• Gardner* MK, Zanic* M, Gell C, Bormuth V, Howard J. Depolymerizing kinesins Kip3 and MCAK shape cellular microtubule architecture by differential control of catastrophe. Cell. 2011 Nov 23;147(5). 1092-103. PMID: 22118464 [PubMed].

Abstract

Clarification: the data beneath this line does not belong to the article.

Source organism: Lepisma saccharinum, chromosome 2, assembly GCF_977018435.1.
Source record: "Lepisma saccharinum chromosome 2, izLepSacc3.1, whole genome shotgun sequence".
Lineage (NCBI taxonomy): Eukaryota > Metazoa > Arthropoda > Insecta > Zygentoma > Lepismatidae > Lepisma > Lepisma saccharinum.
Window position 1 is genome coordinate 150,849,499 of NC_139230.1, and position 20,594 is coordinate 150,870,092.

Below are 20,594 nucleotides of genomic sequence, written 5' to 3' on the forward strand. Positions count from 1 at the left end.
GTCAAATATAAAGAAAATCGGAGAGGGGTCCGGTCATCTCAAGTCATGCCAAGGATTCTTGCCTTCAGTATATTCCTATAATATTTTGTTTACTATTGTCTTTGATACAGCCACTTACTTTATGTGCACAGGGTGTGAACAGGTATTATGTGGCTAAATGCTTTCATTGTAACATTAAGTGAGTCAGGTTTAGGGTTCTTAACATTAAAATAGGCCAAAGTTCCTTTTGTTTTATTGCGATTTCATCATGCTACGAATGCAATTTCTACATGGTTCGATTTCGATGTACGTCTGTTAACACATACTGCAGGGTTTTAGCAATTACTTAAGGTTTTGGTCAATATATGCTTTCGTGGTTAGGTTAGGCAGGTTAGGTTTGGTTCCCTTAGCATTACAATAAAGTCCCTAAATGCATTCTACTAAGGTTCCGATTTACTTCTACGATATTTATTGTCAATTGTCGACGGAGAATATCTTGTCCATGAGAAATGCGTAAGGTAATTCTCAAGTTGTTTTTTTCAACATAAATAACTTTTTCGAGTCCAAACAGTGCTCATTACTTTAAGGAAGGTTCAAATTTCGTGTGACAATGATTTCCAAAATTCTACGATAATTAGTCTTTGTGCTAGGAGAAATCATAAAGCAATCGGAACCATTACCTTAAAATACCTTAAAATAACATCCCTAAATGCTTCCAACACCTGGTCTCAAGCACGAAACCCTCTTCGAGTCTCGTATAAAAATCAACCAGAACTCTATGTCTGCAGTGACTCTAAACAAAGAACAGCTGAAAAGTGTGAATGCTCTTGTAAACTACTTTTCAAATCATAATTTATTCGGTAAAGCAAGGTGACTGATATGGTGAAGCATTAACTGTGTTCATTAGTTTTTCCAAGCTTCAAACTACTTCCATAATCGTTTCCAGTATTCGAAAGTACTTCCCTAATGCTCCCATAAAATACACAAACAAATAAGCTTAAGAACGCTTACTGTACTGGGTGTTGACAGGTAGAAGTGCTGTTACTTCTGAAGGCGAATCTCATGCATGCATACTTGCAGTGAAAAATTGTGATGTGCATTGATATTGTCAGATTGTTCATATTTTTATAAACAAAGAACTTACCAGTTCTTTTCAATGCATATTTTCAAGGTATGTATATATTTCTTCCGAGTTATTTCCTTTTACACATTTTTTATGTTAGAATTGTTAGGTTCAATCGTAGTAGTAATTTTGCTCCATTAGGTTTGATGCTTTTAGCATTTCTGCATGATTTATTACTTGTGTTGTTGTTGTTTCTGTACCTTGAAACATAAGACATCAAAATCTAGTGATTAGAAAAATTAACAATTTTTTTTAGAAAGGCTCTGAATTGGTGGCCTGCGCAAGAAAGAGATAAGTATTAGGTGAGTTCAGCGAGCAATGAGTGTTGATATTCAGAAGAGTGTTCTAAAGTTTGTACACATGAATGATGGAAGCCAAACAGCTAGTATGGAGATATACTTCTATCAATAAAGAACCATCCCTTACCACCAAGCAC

Microtubules are dynamic filaments whose ends alternate between periods of slow growth and rapid shortening as they explore intracellular space and move organelles. A key question is how regulatory proteins modulate catastrophe, the conversion from growth to shortening. To study this process, we reconstituted microtubule dynamics in the absence and presence of the kinesin-8 Kip3 and the kinesin-13 MCAK. Surprisingly, we found that, even in the absence of the kinesins, the microtubule catastrophe frequency depends on the age of the microtubule, indicating that catastrophe is a multistep process. Kip3 slowed microtubule growth in a length-dependent manner and increased the rate of aging. In contrast, MCAK eliminated the aging process. Thus, both kinesins are catastrophe factors; Kip3 mediates fine control of microtubule length by narrowing the distribution of maximum lengths prior to catastrophe, whereas MCAK promotes rapid restructuring of the microtubule cytoskeleton by making catastrophe a first-order random process.

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